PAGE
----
Check out more fall tips to reduce snow mold next spring from UMN Extension Educator Bob Mugaas, as featured with Bobby and Belinda on Kare11.

Be a responsible gardener and remove any buckthorn shrubs still growing on your property. They're easy to spot late in autumn when most other shrubs have lost their leaves. Buckthorn has green leaves and small clusters of black berries, with sharp barbs sparsely placed. Unfortunately, they're difficult to dig out. Larger plants will require brush killer next spring or summer. Do you have buckthorn in your yard? Learn more about buckthorn from the Minnesota DNR.

Buckthorn (R. Frangula) and all cultivars are considered to be restricted noxious weeds, according to the DNR. Check this list of Minnesota and Federal Prohibited and Noxious Plants by Scientific Name if you are ever uncertain about something in your yard.


Contributors

The Yard and Garden News will now feature brief profiles of the contributors! We've asked UMN…

Bringing tropical plants into the house for the winter, or a short biochemistry lesson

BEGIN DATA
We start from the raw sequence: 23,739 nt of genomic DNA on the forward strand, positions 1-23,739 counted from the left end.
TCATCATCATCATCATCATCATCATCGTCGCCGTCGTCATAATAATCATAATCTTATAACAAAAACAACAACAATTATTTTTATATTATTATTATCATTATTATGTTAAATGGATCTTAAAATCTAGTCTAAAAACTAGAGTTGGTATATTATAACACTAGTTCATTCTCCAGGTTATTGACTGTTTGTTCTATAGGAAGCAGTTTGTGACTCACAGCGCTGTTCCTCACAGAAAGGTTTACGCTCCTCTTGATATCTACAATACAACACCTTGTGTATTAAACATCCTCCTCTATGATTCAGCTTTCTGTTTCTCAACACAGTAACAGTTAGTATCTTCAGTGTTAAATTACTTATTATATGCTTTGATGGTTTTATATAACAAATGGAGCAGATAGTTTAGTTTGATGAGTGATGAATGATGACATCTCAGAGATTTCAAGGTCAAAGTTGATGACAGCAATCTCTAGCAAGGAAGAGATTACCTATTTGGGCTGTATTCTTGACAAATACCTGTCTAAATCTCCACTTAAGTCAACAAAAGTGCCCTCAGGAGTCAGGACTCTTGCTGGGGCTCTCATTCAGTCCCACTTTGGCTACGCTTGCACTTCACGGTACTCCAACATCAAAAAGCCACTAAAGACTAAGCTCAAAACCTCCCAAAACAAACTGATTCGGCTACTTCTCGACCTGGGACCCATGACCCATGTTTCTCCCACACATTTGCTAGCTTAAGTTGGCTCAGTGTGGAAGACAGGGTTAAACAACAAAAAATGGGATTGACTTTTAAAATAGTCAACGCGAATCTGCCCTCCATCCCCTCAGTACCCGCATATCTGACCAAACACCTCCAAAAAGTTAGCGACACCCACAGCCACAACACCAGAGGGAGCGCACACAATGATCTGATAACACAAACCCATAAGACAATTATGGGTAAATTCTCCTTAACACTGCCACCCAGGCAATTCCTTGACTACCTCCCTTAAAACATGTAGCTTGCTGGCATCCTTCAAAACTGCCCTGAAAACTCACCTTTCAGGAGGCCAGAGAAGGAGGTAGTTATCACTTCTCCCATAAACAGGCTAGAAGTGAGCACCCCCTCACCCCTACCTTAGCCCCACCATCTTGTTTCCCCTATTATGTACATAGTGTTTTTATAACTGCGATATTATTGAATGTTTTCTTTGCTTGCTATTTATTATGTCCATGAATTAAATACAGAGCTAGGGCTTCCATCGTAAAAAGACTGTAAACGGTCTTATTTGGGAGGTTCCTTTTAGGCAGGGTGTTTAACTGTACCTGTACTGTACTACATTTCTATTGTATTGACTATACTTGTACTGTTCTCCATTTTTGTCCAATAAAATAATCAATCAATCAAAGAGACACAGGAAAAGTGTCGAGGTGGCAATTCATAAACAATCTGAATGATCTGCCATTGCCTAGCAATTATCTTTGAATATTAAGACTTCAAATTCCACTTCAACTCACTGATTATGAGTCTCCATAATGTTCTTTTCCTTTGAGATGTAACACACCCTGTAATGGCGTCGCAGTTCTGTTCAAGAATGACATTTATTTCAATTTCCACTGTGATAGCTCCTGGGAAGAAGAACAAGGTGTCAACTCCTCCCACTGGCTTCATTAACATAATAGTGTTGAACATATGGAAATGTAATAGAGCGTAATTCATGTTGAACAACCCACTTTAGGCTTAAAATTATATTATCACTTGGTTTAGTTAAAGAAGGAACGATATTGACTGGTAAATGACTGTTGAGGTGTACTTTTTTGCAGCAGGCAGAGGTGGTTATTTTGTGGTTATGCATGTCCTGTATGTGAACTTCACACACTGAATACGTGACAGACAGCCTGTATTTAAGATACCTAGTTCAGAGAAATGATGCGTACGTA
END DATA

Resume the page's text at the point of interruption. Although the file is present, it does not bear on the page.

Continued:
Karl Foord, UMN Extension Educator


Jeff Hahn. Each fall brings the challenge of not only what tropical plants to keep over the winter, but also how to keep them healthy in the Minnesota winter home environment. Invariably despite all efforts I will provide winter refuge for aphids and mites. It seems like this is the perfect time to use imidacloprid. As a systemic it will control the aphids and has no chance of impacting natural populations of insect predators or pollinators in this environment. However, Imidacloprid will not control spider mites. Why not?


The fact that an effective insecticide will usually not harm a mite seems counter intuitive. After all they are both Arthropods i.e. small creatures with exoskeletons and jointed appendages. Although following this basic pattern, the body structure differences between mites and insects are dramatic. On closer inspection the mite has no antennae, no wings, 4 pairs of legs, an unsegmented abdomen, and simple eyes. Whereas an in…

Dodge County PSI (Plant Scene Investigation) ISU (Invasive Species Unit)